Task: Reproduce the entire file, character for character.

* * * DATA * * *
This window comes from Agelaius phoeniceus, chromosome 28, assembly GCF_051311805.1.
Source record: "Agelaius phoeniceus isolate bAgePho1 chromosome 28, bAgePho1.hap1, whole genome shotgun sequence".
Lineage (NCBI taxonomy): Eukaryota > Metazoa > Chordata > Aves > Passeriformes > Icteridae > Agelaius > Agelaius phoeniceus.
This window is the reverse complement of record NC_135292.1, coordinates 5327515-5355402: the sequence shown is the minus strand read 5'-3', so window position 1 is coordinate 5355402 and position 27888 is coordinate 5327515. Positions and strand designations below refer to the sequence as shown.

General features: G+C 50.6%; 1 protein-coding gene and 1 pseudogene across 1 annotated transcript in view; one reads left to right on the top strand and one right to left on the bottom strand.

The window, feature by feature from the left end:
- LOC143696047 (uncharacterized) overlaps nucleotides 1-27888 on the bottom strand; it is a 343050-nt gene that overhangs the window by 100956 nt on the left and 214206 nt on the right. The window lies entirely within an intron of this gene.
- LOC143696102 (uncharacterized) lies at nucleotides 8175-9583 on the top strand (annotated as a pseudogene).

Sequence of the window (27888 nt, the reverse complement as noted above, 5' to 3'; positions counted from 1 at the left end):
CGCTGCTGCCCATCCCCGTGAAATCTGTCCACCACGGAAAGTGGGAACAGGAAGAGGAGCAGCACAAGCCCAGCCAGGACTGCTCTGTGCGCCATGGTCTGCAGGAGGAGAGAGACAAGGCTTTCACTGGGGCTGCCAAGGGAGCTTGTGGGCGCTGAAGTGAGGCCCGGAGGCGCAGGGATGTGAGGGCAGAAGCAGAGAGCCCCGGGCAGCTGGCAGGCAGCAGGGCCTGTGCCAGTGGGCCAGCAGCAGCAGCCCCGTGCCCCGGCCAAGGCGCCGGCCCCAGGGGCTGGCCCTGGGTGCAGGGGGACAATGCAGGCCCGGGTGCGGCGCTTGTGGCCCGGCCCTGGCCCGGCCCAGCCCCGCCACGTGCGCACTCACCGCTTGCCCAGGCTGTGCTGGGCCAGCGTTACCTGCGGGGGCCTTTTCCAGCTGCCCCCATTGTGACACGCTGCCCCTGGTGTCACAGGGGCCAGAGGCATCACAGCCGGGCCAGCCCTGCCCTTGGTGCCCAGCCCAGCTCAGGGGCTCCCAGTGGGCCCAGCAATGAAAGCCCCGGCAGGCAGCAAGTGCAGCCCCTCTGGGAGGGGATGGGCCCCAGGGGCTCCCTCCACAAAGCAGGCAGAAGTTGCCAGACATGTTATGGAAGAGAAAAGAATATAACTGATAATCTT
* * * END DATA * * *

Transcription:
This window comes from Agelaius phoeniceus, chromosome 28, assembly GCF_051311805.1.
Source record: "Agelaius phoeniceus isolate bAgePho1 chromosome 28, bAgePho1.hap1, whole genome shotgun sequence".
Lineage (NCBI taxonomy): Eukaryota > Metazoa > Chordata > Aves > Passeriformes > Icteridae > Agelaius > Agelaius phoeniceus.
This window is the reverse complement of record NC_135292.1, coordinates 5327515-5355402: the sequence shown is the minus strand read 5'-3', so window position 1 is coordinate 5355402 and position 27888 is coordinate 5327515. Positions and strand designations below refer to the sequence as shown.

General features: G+C 50.6%; 1 protein-coding gene and 1 pseudogene across 1 annotated transcript in view; one reads left to right on the top strand and one right to left on the bottom strand.

The window, feature by feature from the left end:
- LOC143696047 (uncharacterized) overlaps nucleotides 1-27888 on the bottom strand; it is a 343050-nt gene that overhangs the window by 100956 nt on the left and 214206 nt on the right. The window lies entirely within an intron of this gene.
- LOC143696102 (uncharacterized) lies at nucleotides 8175-9583 on the top strand (annotated as a pseudogene).

Sequence of the window (27888 nt, the reverse complement as noted above, 5' to 3'; positions counted from 1 at the left end):
CGCTGCTGCCCATCCCCGTGAAATCTGTCCACCACGGAAAGTGGGAACAGGAAGAGGAGCAGCACAAGCCCAGCCAGGACTGCTCTGTGCGCCATGGTCTGCAGGAGGAGAGAGACAAGGCTTTCACTGGGGCTGCCAAGGGAGCTTGTGGGCGCTGAAGTGAGGCCCGGAGGCGCAGGGATGTGAGGGCAGAAGCAGAGAGCCCCGGGCAGCTGGCAGGCAGCAGGGCCTGTGCCAGTGGGCCAGCAGCAGCAGCCCCGTGCCCCGGCCAAGGCGCCGGCCCCAGGGGCTGGCCCTGGGTGCAGGGGGACAATGCAGGCCCGGGTGCGGCGCTTGTGGCCCGGCCCTGGCCCGGCCCAGCCCCGCCACGTGCGCACTCACCGCTTGCCCAGGCTGTGCTGGGCCAGCGTTACCTGCGGGGGCCTTTTCCAGCTGCCCCCATTGTGACACGCTGCCCCTGGTGTCACAGGGGCCAGAGGCATCACAGCCGGGCCAGCCCTGCCCTTGGTGCCCAGCCCAGCTCAGGGGCTCCCAGTGGGCCCAGCAATGAAAGCCCCGGCAGGCAGCAAGTGCAGCCCCTCTGGGAGGGGATGGGCCCCAGGGGCTCCCTCCACAAAGCAGGCAGAAGTTGCCAGACATGTTATGGAAGAGAAAAGAATATAACTGATAATCTT